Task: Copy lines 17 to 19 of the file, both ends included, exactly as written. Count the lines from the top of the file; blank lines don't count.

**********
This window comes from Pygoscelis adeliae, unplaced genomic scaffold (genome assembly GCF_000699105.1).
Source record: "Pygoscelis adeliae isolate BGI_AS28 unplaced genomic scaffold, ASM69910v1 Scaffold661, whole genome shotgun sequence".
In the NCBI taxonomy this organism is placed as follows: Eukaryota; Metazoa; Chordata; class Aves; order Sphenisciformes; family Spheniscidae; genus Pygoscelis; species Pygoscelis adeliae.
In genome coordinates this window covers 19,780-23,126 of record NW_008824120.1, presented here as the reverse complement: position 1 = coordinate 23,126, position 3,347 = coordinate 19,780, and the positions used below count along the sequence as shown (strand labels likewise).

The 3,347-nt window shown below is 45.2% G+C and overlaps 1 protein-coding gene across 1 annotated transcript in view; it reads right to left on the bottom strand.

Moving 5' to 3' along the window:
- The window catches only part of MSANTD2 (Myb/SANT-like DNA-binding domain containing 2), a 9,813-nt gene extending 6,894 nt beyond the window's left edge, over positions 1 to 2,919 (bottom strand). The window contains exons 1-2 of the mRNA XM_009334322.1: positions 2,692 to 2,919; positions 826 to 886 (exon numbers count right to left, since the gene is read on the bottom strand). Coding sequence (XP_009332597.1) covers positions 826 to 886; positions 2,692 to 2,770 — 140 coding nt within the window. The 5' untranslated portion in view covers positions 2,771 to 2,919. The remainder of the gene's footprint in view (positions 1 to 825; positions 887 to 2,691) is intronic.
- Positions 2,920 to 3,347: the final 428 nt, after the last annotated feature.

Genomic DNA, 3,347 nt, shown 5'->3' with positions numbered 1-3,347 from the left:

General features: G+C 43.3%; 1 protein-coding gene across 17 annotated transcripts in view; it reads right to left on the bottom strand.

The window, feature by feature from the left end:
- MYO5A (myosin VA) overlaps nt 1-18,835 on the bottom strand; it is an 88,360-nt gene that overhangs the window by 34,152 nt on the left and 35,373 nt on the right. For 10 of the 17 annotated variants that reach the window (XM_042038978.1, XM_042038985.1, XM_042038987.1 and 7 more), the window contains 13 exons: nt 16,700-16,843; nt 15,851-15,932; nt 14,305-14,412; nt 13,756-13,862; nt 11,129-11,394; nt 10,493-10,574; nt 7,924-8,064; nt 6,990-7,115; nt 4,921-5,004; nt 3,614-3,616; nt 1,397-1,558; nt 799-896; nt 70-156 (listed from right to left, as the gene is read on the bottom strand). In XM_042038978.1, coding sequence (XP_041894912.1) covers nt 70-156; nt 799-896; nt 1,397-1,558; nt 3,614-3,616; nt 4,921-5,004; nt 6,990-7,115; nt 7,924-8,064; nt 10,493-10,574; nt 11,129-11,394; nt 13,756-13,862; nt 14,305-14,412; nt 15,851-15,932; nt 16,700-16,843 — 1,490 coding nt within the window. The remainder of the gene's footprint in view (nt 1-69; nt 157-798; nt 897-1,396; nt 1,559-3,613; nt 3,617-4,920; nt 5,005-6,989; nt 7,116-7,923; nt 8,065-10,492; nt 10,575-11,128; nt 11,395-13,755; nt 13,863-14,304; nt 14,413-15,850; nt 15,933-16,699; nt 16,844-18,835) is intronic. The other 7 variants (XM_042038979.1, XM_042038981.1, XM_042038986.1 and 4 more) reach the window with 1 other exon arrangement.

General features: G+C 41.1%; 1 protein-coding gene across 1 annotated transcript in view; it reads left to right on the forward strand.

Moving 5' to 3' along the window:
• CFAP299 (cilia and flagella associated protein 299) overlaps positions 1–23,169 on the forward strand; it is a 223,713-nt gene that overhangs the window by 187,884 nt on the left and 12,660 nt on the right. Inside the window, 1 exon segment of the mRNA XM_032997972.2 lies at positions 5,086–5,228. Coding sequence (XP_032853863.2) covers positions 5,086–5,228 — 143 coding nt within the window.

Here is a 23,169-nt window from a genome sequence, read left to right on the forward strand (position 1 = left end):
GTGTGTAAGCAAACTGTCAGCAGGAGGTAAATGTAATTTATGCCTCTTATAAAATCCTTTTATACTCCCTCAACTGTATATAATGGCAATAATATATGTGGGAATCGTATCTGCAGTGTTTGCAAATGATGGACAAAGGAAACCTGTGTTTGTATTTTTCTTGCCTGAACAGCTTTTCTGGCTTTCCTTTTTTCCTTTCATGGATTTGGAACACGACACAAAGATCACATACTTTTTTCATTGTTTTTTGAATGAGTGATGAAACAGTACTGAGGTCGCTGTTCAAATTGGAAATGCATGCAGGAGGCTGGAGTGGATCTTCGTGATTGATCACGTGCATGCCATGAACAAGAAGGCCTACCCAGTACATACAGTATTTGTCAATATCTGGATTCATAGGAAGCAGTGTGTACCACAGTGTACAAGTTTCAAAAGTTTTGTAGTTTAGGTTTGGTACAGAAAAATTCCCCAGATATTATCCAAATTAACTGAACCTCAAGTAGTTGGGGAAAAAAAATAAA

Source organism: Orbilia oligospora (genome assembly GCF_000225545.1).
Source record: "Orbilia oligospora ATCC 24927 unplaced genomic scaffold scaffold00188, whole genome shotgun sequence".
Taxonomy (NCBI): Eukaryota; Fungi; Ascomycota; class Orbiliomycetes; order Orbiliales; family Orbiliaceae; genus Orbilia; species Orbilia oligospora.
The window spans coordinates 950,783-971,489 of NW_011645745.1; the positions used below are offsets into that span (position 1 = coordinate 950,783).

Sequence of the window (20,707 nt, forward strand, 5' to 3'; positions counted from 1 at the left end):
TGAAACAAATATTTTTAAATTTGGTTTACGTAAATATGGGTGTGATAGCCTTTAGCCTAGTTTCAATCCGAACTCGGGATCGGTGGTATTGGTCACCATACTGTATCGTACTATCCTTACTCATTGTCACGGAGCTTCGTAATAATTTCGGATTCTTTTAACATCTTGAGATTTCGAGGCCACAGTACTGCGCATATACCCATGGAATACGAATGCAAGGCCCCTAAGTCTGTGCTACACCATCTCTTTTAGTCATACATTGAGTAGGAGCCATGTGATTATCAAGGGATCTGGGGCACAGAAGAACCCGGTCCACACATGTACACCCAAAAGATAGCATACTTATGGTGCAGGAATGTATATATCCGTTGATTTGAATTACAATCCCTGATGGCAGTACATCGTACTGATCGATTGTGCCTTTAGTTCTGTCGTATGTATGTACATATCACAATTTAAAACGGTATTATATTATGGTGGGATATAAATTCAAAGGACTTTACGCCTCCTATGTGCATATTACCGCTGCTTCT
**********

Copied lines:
GTGTGTAAGCAAACTGTCAGCAGGAGGTAAATGTAATTTATGCCTCTTATAAAATCCTTTTATACTCCCTCAACTGTATATAATGGCAATAATATATGTGGGAATCGTATCTGCAGTGTTTGCAAATGATGGACAAAGGAAACCTGTGTTTGTATTTTTCTTGCCTGAACAGCTTTTCTGGCTTTCCTTTTTTCCTTTCATGGATTTGGAACACGACACAAAGATCACATACTTTTTTCATTGTTTTTTGAATGAGTGATGAAACAGTACTGAGGTCGCTGTTCAAATTGGAAATGCATGCAGGAGGCTGGAGTGGATCTTCGTGATTGATCACGTGCATGCCATGAACAAGAAGGCCTACCCAGTACATACAGTATTTGTCAATATCTGGATTCATAGGAAGCAGTGTGTACCACAGTGTACAAGTTTCAAAAGTTTTGTAGTTTAGGTTTGGTACAGAAAAATTCCCCAGATATTATCCAAATTAACTGAACCTCAAGTAGTTGGGGAAAAAAAATAAA

Source organism: Orbilia oligospora (genome assembly GCF_000225545.1).
Source record: "Orbilia oligospora ATCC 24927 unplaced genomic scaffold scaffold00188, whole genome shotgun sequence".